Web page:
Michael Pearce

From the mouths of fish

By Michael Pearce

The Wichita Eagle

Just the antennae is showing after this bass swallowed a crawdad Tuesday morning.
Just the antennae is showing after this bass swallowed a crawdad Tuesday morning. The Wichita Eagle

MORRIS COUNTY – Some days I look into more mouths than your family dentist.

But rather than cavities, I’m looking for things like fish tails, frog’s feet or maybe the outer end of an inner-heading crawdad. A few times I’ve found things far more interesting.

I started looking into the mouths of bass, and a few other fish, when my dad caught a 6 1/2-pounder in my uncle’s pond in about 1965. When he lifted the fish from the water he quickly saw the back-half of what was probably about a 10-inch crappie. Dad explained the big female bass was probably on a feeding spree, came in shallow to take the spawning crappie and his frog-colored Midge-Oreno must have looked like the perfect dessert.

Tuesday morning I was fishing a gorgeous Flint Hills watershed with Jim Barr, a 92 year-old bass fisherman from Cottonwood Falls. Heading to the lake he’d mentioned the high crawdad population along the lake’s rocky shores. About an hour, and 15 fish, into the morning I caught a 12-inch bass that had about four inches of crawdad antennae protruding from its throat.

Through the years, I’ve probably seen more crawdads heading down the throats of bass than any other prey. It’s the same with green sunfish, another species that sometimes has a mouth big enough to be checked. Most times it’s the antennae sticking out, a few times I’ve seen both pinchers showing, too.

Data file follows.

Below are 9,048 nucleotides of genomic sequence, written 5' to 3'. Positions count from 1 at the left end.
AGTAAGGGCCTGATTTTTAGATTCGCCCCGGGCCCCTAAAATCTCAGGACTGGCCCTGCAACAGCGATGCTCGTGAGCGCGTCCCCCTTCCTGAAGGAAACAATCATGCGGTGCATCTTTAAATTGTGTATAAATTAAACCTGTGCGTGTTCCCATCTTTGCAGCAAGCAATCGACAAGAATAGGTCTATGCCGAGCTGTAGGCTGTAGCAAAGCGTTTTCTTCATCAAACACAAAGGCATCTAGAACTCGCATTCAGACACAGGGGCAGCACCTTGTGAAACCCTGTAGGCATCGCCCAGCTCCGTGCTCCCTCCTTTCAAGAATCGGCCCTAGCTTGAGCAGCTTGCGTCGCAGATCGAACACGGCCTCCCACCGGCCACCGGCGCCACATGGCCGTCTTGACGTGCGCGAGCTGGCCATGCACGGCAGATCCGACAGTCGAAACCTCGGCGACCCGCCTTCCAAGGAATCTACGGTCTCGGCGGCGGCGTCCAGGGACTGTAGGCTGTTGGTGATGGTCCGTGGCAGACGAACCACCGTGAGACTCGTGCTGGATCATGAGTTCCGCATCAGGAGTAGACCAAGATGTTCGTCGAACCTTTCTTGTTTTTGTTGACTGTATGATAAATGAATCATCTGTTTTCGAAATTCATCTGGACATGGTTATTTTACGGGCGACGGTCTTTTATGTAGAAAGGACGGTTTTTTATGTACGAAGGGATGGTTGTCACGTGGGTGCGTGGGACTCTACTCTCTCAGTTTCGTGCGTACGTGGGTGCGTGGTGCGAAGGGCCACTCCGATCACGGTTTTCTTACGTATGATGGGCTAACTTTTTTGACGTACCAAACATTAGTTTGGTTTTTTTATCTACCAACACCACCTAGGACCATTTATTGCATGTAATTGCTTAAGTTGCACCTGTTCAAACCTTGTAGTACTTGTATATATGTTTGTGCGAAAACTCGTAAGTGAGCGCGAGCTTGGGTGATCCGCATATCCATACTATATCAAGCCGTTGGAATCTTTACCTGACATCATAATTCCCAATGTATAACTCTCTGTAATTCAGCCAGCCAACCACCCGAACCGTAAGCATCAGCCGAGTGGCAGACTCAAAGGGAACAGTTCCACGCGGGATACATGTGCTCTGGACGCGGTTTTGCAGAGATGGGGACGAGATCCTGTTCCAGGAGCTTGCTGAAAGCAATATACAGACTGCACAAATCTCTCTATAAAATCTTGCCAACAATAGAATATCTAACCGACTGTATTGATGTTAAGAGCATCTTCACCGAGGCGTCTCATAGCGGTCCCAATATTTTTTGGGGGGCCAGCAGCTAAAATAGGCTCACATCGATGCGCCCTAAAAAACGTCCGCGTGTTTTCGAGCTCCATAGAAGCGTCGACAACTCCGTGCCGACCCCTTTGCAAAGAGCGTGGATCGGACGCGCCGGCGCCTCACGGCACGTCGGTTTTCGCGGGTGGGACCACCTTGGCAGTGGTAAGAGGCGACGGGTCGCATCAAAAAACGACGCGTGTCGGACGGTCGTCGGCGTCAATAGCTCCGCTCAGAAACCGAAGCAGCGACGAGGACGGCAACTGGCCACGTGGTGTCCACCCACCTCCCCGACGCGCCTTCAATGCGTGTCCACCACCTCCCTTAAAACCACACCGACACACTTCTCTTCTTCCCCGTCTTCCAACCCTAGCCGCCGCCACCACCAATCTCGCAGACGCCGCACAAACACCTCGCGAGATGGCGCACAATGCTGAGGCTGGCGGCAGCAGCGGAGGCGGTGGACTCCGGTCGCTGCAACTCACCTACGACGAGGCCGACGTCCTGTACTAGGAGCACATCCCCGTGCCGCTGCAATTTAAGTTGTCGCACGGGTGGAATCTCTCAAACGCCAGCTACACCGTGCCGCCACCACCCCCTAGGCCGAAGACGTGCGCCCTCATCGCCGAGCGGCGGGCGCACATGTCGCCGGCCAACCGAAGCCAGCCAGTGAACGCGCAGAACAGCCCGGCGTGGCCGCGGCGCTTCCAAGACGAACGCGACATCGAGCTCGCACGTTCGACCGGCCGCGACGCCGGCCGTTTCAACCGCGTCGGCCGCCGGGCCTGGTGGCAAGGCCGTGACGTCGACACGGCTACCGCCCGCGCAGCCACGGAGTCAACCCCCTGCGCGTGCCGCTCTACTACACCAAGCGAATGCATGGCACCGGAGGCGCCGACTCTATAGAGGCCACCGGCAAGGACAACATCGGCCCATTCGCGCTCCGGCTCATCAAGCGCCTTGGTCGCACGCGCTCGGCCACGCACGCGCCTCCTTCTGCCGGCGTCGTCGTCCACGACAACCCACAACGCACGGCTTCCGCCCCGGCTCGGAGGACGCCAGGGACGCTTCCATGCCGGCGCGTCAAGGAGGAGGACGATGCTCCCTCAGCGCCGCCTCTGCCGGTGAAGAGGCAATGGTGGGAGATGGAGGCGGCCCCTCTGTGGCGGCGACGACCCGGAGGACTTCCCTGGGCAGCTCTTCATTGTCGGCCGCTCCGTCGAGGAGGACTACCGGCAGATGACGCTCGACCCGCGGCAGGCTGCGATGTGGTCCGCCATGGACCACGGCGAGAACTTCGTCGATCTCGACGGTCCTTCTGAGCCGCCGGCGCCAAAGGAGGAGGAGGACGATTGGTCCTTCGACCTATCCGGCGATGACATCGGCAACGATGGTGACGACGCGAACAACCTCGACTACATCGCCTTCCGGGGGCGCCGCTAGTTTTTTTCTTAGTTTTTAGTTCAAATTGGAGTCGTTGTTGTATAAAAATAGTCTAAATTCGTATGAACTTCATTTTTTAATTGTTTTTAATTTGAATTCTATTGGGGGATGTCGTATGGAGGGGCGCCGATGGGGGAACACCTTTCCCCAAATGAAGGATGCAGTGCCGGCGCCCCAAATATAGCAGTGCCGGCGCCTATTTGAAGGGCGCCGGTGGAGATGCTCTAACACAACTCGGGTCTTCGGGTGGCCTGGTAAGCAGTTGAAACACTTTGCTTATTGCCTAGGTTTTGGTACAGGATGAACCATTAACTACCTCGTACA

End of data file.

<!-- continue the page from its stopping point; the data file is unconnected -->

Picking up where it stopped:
The next most-common find has been the tail of bait fish. In ponds, lakes and streams that’s usually bluegill or green sunfish. On reservoirs, it’s been the back end of a gizzard shad. Once I found the tail end of a bullhead, which makes me wonder what that must have felt like swallowing a fish with those three needle-sharp fins.

One of the most interesting finds was the feet and a few tailfeathers from a small bird in the mouth of a six-pound bass in the phosphate pits in Florida. I’ve seen the back few inches of a water snake a few times. A good friend caught a bass in Harvey County a few years ago that still had part of a garter snake writhing past the bass’ jaws.

On the occasions that I clean largemouths, which are almost always small fish from a private pond or lake that’s becoming over-populated, I may check the stomach out of curiosity, too.

Crawdads and bluegill have always been the most common. The most surprising was when I cleaned ten 12-inch bass from a relative’s pond and eight of the fish had little turtles about the size of quarters in their system.

A close second was from a slightly bigger bass that Kathy caught from the same pond a few weeks later. It literally looked like it had swallowed a baseball and was so full it hardly put up a fight.

Back home I made a small slit and started pulling out a snake that seemed to get longer and longer. If I remember right, it was a 14-inch bass and an 18-inch snake.

...and I thought I had a super-sized appetite.

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